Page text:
by Judy M McCutcheon, MBA
I’m sure you’ve heard the old cliché ‘The grass is always greener on the other side,’ but is it really greener? You can rest assured that if the grass on the other side is greener, their water bill is also much higher. It’s just a matter of perspective.
We look at other people’s lives and wish for it; we look at the things they own and allow envy to colour our thinking. You look at them and might be thinking, I am in a better paying job, a higher position, how can he/she afford that big house, that car or whatever it is the person has that you think should be yours instead. So, what do you do? You go out and mortgage your life away and go into debt just to ‘show them.’ In fact, television and magazines tell us that there is something better up ahead and that we are missing out. We then beg, steal or borrow to get it. I know of a young lady who stole money from her employer and bought weave and 5 pairs of the same shoe in different colours. It doesn’t matter what we must do or how far into debt we go, once we are ‘keeping up with the Joneses.’
The idea that there’s something bigger and better out there prevents us from experiencing stability and satisfaction in the here and now. We miss out on what we have by concentrating on the things we don’t have. As I was writing this article I came across an advert on FaceBook from this guy who is willing to give away his book filled with the formulas for success but get this; you just have to pay $5 for shipping. He talks about becoming a millionaire in his 20s and how he flies in his private jet all over the world speaking to thousands of people etc, etc. Chances are a lot of us fall for this type of manipulation; our modern-day society is built of getting rich quick and instant gratification. Have you ever noticed that when these people are advertising their get rich quick schemes, they are always standing next to a private jet? Or they are either driving a Rolls Royce or a Bentley and the women are always impeccably dressed in the latest and most costly designer outfits? You look at all this, and you think, well, if this person grew up in a trailer park and that one was homeless, and this one was a low-paid secretary, then something must be wrong with me, what do they have that I don’t have?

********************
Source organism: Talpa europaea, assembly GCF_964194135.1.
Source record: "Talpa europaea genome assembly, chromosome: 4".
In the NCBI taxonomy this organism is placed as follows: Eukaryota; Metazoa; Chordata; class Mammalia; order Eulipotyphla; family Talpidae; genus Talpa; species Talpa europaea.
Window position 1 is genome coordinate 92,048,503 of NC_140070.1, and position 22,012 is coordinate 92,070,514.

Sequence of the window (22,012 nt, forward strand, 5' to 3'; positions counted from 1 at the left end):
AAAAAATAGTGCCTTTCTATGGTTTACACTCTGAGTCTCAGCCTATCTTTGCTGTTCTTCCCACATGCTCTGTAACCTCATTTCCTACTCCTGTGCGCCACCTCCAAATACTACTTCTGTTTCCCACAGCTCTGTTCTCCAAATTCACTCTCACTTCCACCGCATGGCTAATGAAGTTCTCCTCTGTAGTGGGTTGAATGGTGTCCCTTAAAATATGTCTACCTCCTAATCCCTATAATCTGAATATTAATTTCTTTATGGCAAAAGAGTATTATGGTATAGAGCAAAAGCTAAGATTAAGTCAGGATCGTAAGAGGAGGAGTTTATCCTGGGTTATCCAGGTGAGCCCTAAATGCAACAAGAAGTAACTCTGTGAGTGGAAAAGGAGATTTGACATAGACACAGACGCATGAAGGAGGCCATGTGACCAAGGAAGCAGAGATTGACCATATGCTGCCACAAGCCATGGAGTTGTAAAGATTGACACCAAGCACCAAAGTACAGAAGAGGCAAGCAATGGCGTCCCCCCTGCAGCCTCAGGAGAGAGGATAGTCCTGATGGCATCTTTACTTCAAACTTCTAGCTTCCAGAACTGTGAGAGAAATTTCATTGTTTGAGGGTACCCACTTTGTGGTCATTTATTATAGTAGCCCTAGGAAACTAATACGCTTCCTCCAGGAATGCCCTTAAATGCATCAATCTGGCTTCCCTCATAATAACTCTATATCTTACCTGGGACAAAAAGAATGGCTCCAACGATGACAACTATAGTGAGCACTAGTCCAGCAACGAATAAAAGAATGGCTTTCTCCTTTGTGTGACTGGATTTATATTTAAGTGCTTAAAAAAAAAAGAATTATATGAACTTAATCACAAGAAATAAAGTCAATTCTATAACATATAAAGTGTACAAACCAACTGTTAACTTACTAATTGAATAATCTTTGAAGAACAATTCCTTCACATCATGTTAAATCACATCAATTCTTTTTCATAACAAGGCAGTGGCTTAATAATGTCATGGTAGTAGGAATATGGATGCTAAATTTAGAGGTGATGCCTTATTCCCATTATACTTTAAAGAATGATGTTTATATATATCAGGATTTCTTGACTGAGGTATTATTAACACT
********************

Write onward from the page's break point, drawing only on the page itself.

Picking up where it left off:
Books such as the ‘Secret’ teach about the Law of Attraction, and it tells us that we can have the life we want, simply by thinking and feeling to attract what we want to us. Don’t get me wrong — I like the book. As a matter of fact, I have both the book and the movie. I believe in the Law of Attraction because it is one of the laws that govern the universe. What I think needs to be fully explained is that, while everything starts with a thought and that we bring about what we think about, we cannot and will not achieve anything without deliberate, persistent action. We cannot wish a different life or a better financial situation into existence. It takes a certain mindset to change your situation for the better. If you want financial abundance, you cannot have a scarcity and lack mindset. Napoleon Hill said it best when he said, “Poverty is attracted to the one whose mind is favourable to it and money (we can substitute whatever we desire here) is attracted to the one whose mind has been deliberately prepared to attract it.” This tells us that we must adopt a certain mindset, but that action is involved. Once we develop that mindset, it propels us into action, and it is that intentional action that brings us the desired results.
We cannot get without giving; it is as simple as that — there are no free lunches. To get the things you desire, you must be willing to sacrifice. Having a stable financial situation involves some direct action on your part. We look at what others achieve and wished it was our achievement; we fight them down not knowing what went into them getting the kind of results that they have. A person is succeeding professionally, and instead of wanting to learn from them, we demonise them. A small business owner is succeeding, and instead of supporting them, our intention is to ‘make them fail.’ All we see is their success; what we never see is the consistent, deliberate and persistent actions that brought them success.
The truth is, we create our own colours — we create our own shade of green. We all start out with the same colour grass, how green you keep yours depends on the amount of watering you do. We allow ourselves to be manipulated into thinking that something is wrong with us; the trick is for us to have self-control and to remain focused. We are all fine, none of us is perfect. Success means different things to each of us. So, your neighbour having a big house and the latest model car does not mean that you must try and outdo them. Is that your definition of success? Find out what success means to you, decide what you are willing to give to achieve it, then create a definite plan to achieve success on your terms. Deliberate and persistent action must be an integral part of your success plan.
Judy McCutcheon is a partner in the firm Go Blue Inc, a Human Development Company. www.goblueinc.net